"As Alzheimer's disease progresses, the need to nurture, love and be loved increases." American Assoc Geriatric Psychiatrists

Baby Doll & Stuffed Animal Therapy

Baby Doll Therapy & Stuffed Animal Therapy for People with Alzheimer’s 

Anyone who has seen it happen, knows that a baby doll has the power to soothe and comfort people with mid-late stages of Alzheimer’s disease, just like a plush stuffed animal cat or dog Memorable Pet does. Investigation of the effects that baby dolls have on people who have Alzheimer’s disease is in its early stages, however, when one talks to caregivers who have participated in baby doll therapy, most of them will speak highly about the experience.  Although for some, it can be discomforting to see an adult holding a baby doll, we need to acknowledge the benefits and keep in mind the nurturing, love and happiness a baby doll can provide for our loved ones who are suffering.

                         

            

Doll Therapy Research  

Much of the research involving doll therapy for Alzheimer’s disease has been carried out at Newcastle General Hospital in England and in care facilities in the area of Newcastle. Clinical Psychologist, Ian James and nursing specialist, Lorna Mackenzie, with others, reported significant improvement in the behavior of nursing home residents with dementia when baby dolls were introduced to the residents. Various studies by this group, all observing the effect of baby doll therapy on people with dementia, all reached similar positive conclusions. The most recent, Using Dolls to Alter Behavior in Patients with Dementia, Nursing Times VOL: 103, ISSUE: 5, PAGE NO: 36-37, British journal summed it up like this:

The results of the study provide support for the hypotheses that after the introduction of baby dolls, baby doll users showed an increase in positive behaviour and a decrease in negative behaviour. Also, incidents of aggression lessened compared to before the baby dolls were introduced as therapeutic tools. These results support previous attitudinal studies, which have reported baby doll therapy to be an effective approach in reducing negative and challenging behaviours, and promoting more positive behaviours and mood.                  

These conclusions are in agreement with all the anecdotal evidence reported by caregivers. They continuously credit baby doll therapy with increasing quality of life for people with dementia. Some have even reported that they were able to reduce medications as a direct result of doll therapy.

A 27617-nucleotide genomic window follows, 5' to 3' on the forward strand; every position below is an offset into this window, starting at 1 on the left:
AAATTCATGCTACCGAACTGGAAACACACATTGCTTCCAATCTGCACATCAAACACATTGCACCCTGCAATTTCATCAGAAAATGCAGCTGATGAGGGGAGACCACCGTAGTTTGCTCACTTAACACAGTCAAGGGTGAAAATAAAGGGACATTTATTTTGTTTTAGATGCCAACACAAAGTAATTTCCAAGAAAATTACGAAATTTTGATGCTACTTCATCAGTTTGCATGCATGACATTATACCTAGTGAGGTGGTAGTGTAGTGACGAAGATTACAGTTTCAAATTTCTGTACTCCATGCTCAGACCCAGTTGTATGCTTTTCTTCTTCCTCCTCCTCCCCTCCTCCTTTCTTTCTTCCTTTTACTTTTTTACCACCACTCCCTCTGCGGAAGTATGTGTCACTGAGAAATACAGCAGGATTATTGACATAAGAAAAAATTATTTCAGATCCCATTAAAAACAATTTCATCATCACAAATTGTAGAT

Another interesting and significant observation reported in these studies involves caregiver reaction to the introduction of baby dolls to the care environment. All of the caregivers in the facility were given surveys before and after the study. Initially 9 of the 46 staff members voiced some initial concern, mostly centering on perception that the dolls would be ‘babyish’, ‘totally demeaning’, ‘patronizing’, or otherwise ‘inappropriate’. In the interview that followed at the conclusion of the study, only one caregiver retained this concern.  All of the others “felt that there were clear benefits of using baby dolls. . . . 14 caregivers felt that residents’ lives were a little better, and 32 felt that their lives were much better.

Benefits reported by the staff included a calming effect, reduction in wandering, increased communication and improved speech. Many of them expressed the opinion that these benefits they witnessed were the result of the individual now having a sense of purpose in nurturing and loving and caring for the baby dolls. One caregiver said of a resident, “He’s a different man with a baby doll in his hand. I found out more about him...the tender side”.

Introducing a Baby Doll or Stuffed Animal Pet

A baby doll or stuffed animal has to be introduced to those with Alzheimer's very carefully. One way is to show the baby doll or stuffed animal to the person and say "what do you think of this?"  You will know pretty quickly if the person suffering from Alzheimer's will want to hold the baby / stuffed animal and what he or she thinks of it.  A baby doll can be seen as a welcoming grandchild or the little sibling of their youth. The person with Alzheimer's may also fear the baby doll and see it as an unwanted responsibility.

It is best to introduce baby doll therapy and stuffed animal therapy in a controlled atmosphere allowing the dementia patient to take responsibility. This can bring structure to their lives in a positive manner. Our Believable Babies can help a person who is not verbalizing to initiate speech again. It is part of the basic thought process to speak, hum or sing to a baby in your arms. 

Whether you give your loved one a Believable Baby or a Memorable Pet, this type of therapy works to enhance the lives of people suffering from dementia. Give it a try!